|Traffic congestion and vehicles with poor emissions are main reasons behind health problems among local residents. — VNA/VNS Photo
At a conference on reviewing the pilot programme on motorbike emission control held on Wednesday, a representative of the city’s Transport Department said the programme focused on the assessment on exhaust gas discharged from motorbikes in the city.
It also implemented a survey on evaluating the socio-economic impact of motorcycle emission controls on residents, State management agencies and relevant organisations; and the building of policies and roadmaps for piloting motorcycle emission control.
Results from testing 10,682 motorbikes showed that more than 1,850 vehicles, accounting for 17.3 per cent of the total, did not meet the national emission criteria's level 1; while more than 2,410 vehicles, accounting for 22.6 per cent, failed to meet level 2.
There were 2,740 vehicles with a service life of 10 years or more.
Dinh Trong Khang, deputy director of Institute of Transport Science and Technology’s Institute of Environment, said currently there are 7.4 million registered motorbikes in the city. The percentage of motorcycles with a service life of over 10 years accounts for 67.89 per cent, which is higher than that of Hanoi.
If the city applies the emission control policy, it can reduce 13.1 per cent of total carbon monoxide (CO) emissions and 13.8 per cent of total HC (hydrocarbon concentration) emissions annually.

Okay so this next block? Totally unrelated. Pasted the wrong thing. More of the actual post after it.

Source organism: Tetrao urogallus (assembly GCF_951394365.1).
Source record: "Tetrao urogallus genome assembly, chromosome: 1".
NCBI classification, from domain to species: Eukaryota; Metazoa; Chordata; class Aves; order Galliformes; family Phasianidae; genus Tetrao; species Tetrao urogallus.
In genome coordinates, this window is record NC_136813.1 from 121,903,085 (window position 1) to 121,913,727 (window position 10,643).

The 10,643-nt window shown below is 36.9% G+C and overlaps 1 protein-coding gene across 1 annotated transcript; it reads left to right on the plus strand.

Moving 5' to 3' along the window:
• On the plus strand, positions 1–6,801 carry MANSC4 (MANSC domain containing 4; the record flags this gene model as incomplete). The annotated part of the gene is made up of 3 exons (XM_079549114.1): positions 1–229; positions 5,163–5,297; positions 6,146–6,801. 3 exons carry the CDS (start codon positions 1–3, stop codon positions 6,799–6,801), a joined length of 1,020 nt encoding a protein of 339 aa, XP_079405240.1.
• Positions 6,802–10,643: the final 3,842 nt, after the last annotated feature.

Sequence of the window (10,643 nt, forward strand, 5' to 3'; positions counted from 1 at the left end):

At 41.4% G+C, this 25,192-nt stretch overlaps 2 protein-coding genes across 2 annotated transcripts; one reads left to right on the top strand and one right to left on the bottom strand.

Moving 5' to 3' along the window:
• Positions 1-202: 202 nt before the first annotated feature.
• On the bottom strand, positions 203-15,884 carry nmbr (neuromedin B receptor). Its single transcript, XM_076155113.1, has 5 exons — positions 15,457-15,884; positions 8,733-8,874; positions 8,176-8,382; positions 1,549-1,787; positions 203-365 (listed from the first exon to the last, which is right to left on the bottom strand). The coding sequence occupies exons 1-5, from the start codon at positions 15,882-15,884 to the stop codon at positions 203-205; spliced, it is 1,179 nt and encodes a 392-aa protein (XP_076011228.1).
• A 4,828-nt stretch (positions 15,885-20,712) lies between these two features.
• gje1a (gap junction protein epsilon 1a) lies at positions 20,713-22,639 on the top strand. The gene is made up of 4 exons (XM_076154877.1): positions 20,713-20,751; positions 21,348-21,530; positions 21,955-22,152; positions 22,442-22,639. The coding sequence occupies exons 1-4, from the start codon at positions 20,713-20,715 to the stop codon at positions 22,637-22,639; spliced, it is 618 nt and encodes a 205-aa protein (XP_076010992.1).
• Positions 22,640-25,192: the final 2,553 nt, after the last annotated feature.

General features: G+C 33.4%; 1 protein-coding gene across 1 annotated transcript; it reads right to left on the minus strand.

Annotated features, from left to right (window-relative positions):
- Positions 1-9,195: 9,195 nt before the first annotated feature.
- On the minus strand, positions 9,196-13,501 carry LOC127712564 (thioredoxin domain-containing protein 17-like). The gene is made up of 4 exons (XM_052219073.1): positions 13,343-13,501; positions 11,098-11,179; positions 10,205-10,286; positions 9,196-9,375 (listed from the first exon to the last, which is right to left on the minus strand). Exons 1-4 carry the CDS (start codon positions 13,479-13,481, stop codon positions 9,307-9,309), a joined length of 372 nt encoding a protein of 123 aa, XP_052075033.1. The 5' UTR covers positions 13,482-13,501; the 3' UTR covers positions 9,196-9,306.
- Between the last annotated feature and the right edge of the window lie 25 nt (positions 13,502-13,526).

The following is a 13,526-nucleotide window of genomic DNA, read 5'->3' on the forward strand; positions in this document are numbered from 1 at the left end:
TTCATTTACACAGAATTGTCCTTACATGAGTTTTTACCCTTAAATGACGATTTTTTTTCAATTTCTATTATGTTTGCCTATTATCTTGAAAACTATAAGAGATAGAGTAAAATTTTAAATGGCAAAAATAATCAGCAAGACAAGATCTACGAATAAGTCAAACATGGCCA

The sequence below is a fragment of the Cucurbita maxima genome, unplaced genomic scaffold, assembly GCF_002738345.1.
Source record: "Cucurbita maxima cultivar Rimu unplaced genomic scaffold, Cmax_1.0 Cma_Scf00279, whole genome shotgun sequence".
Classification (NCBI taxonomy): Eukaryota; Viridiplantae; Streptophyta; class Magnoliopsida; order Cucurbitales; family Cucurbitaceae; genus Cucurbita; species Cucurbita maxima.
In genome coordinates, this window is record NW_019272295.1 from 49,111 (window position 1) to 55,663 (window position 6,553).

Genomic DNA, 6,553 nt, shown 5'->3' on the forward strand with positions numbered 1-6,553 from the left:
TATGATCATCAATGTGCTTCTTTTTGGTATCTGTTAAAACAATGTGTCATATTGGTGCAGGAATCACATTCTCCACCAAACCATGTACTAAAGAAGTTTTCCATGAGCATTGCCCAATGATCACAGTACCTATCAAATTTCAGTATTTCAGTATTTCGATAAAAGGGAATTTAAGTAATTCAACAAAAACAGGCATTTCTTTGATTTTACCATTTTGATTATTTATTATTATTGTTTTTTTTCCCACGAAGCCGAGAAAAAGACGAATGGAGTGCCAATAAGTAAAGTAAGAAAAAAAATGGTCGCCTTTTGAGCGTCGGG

In the 2023-2025 period, the programme will focus on inspecting emissions at the cost of VND50,000 per vehicle per year in Districts 1, 3, and 5 as a trial.
The task will be deployed in Districts 1, 3, 5, 10 and Tan Binh District in 2026 and in 13 districts in 2028 with all vehicles with a service life of more than five years.
The total cost of the task by 2030 is estimated at about VND553 billion.
Khang said the emissions inspection will be implemented at vehicle maintenance agencies in the city centre and then other areas across the whole city.
The proposed inspection cost is VND50,000 ($2) per vehicle per year. Poor households will have their vehicles inspected for free.
Previously in 2010, the Government launched a project to control exhaust emissions of motorbikes in big cities.
Bui Hoa An, deputy director of the Department of Transport, said that traffic congestion, noise and air pollution, and vehicles with poor emissions were causing health problems among local residents.
Emissions were normally assessed when automobiles are manufactured, imported or registered, but the procedure did not exist for motorbikes. Through the pilot programme, motorbike emissions will be evaluated and the socio-economic impact of monitoring emissions will be assessed. VNS
Prime Minister Nguyen Xuan Phuc has asked the Ministry of Transport to work with localities to take old motor vehicles that do not meet circulation standards off the roads.
The Ministry of Natural Resources and Environment has written to Hanoi and HCMC asking the two cities to get rid of aging motor vehicles such as motorbikes and three-wheel motorcycles to reduce air pollution,